The prior art illustrating systems using reed switches in combination with a memory system are generally unacceptable as creating problems during a power failure. If such a power failure occurs, the reed switch/memory system combination immediately loses track of the location of the magnet carrier when the power returns, whereas the present invention retains its pre-existing condition.
We have overcome these objections to the prior art and in addition have obtained other positive advantages by providing a machine control system in which, when the carrier passes a switch, the switch is magnetically actuated to a different contact condition which is maintained despite ongoing movement of the carrier past the switch. When the carrier returns and passes the switch moving in the opposite direction, it will magnetically actuate the switch to return the contacts to their initial condition. The design of the switches is such that they need not be rotationally held in a given position adjacent the path of carrier movement and thus the design requirements and cost of construction of the sensing system are both more flexible and substantially reduced respectively as compared with the prior art. As a result of this it is possible to provide a plurality of switches arranged at various longitudinally spaced apart distances within one or more tubes and longitudinally positioned therein merely by a longitudinal adjusting element, and a single carrier moving along a path adjacent the tube or tubes which will successively actuate and latch each switch it passes while moving in one direction, for example, and then successively unlatch each switch it passes as it moves in the opposite direction. Thus, the need for latching relays in the switch circuits is eliminated and the mounting and longitudinal adjustability of the switches is greatly simplified.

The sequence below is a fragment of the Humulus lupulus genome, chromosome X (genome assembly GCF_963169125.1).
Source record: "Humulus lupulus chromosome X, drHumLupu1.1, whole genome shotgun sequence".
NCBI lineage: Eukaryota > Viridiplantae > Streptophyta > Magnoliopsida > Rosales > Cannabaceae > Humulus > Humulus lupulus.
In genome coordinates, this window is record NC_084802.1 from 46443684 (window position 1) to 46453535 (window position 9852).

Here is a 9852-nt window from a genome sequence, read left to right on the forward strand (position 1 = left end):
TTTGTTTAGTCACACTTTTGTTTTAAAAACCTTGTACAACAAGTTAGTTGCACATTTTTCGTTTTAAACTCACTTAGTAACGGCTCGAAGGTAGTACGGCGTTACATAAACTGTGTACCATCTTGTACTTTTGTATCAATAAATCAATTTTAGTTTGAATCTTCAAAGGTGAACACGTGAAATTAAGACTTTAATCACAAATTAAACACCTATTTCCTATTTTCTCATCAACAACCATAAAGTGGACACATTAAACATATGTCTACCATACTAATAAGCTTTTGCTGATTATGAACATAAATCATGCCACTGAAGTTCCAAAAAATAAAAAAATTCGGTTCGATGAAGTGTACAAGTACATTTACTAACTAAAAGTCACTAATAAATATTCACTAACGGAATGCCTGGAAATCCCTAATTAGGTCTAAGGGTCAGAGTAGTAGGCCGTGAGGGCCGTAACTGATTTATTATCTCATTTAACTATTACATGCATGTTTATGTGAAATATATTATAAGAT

Our switches may be constructed to provide different operating modes in the various tubes, viz., one switch may be unlatched open and another latched closed and as the carrier travels in one direction along the tube, each switch may have its contacts shifted to the opposite condition.
To carry out the invention, magnetic proximity switches of the reed type are disposed in a protective tube for actuation in response to the sweep of a magnetic field as the carrier moves past the switches. Unlike the prior art machine controls utilizing reed switches, the reed switches of this invention remain latched open or closed, as desired. We have shown various ways of providing a magnetic bias field for accomplishing this; each requiring a certain combination and arrangement of parts.